This post is a slightly different from what I usually write, but since I've left HubSpot I've gotten so many questions about my time there.
Talking about "how HubSpot does marketing" is an entertaining question to ask but frankly, the real insights about the company are somewhere else.
In my opinion, what makes HubSpot special is not just the caliber of people in the org, or the marketing strategy – plenty of other companies also have A-players and a strong go-to-market motion.
It's the HubSpot culture and how seriously it is taken.
People sometimes describe HubSpot as a cult. As an aside, when you hear this about a company, I believe you should think highly of that team. It means leadership knows what they stand for, then planted a flag to draw like-minded people.
And so there is such a thing as "HubSpotty" people, and the team looks out for this when they are recruiting. (If you're in Singapore, my former team is hiring.)
You may have heard of HubSpot's culture deck. As I write this, it has 6 million views, which is remarkable since the number of people who have ever worked for the company is in the tens of thousands.
I was at HubSpot for 4 years. This post is a reflection of my experience with the company, takeaways for people who run teams, and thoughts on culture decks in general.
The first reaction I had to the HubSpot culture deck
"LOL. This is a nice piece of employer branding, but there's no way this is real."
I mean, I bought into it, but much in the same way I buy into most fictional stories: the world makes sense, it's obvious who the villain is, and the hero is easy to root for.
That's nice, but the real world doesn't work like that.
I'll cut to the chase: HubSpot's culture is for real. I'd go far as to say that it's one of HubSpot's secret weapons.
Despite the increasing crowding of the CRM & marketing software category, I have total confidence that HubSpot will continue to grow, and a lot of this confidence comes from its culture. (disclaimer: I hold $HUBS)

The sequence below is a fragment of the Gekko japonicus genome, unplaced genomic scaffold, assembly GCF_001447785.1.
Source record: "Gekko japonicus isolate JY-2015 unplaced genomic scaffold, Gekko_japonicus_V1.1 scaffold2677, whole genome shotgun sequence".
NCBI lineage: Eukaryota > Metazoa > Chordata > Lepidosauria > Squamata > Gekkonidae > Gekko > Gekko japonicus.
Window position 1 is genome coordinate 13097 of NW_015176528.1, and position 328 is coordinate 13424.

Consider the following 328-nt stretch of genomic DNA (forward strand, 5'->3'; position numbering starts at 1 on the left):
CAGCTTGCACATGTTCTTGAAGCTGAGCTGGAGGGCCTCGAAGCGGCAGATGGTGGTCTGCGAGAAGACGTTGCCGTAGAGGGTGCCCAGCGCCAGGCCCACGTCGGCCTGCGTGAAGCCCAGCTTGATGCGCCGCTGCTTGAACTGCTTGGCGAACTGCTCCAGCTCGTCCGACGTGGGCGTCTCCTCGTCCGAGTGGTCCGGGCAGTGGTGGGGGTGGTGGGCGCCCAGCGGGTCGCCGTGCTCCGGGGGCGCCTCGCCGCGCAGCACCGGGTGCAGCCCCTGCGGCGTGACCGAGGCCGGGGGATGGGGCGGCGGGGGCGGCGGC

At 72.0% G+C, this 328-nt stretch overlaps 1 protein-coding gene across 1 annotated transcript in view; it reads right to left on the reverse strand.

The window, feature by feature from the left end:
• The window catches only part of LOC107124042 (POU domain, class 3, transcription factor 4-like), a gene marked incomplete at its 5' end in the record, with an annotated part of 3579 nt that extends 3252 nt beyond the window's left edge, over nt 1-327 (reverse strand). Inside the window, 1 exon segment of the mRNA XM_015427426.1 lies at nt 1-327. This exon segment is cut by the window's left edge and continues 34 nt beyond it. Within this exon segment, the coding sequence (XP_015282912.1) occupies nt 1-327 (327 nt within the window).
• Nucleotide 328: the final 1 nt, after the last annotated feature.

Once I joined, skepticism turned into bewilderment
When I came aboard and started meeting people from across the company, I remember being constantly shocked at how seriously people took the culture, and how it felt like everyone really believed in the same things.
To be fair, the company doesn't always live up to the ideals that it espouses, but it tries damn hard and in my opinion, gets it right the vast majority of the time.
This is a grand claim: but I think HubSpotters -- from leadership to interns -- taking the culture deck to heart is one of the key reasons behind this ridiculous graph:
And that brings me to my first takeaway:
#1 – Cultural consistency leads to faster execution
When you have a consistent culture that everyone buys into, so much of your company's brain power is freed up.
This sounds trivial, but I really want you to consider how much aggregate employee time is wasted by internal politics, inter-team drama, overanalyzing what leadership is thinking, venting to your friends because of a passive aggressive email, etc. Imagine the productivity and person-hours wasted when you recruit someone, only to have them leave 6 months later because they had a poor experience.
HubSpot has so little of that, and it just allows the team to focus on their work and produce things of value.
It's really refreshing to be in a workplace where you rarely have to think about someone's motives or suspect whether someone is operating in bad faith.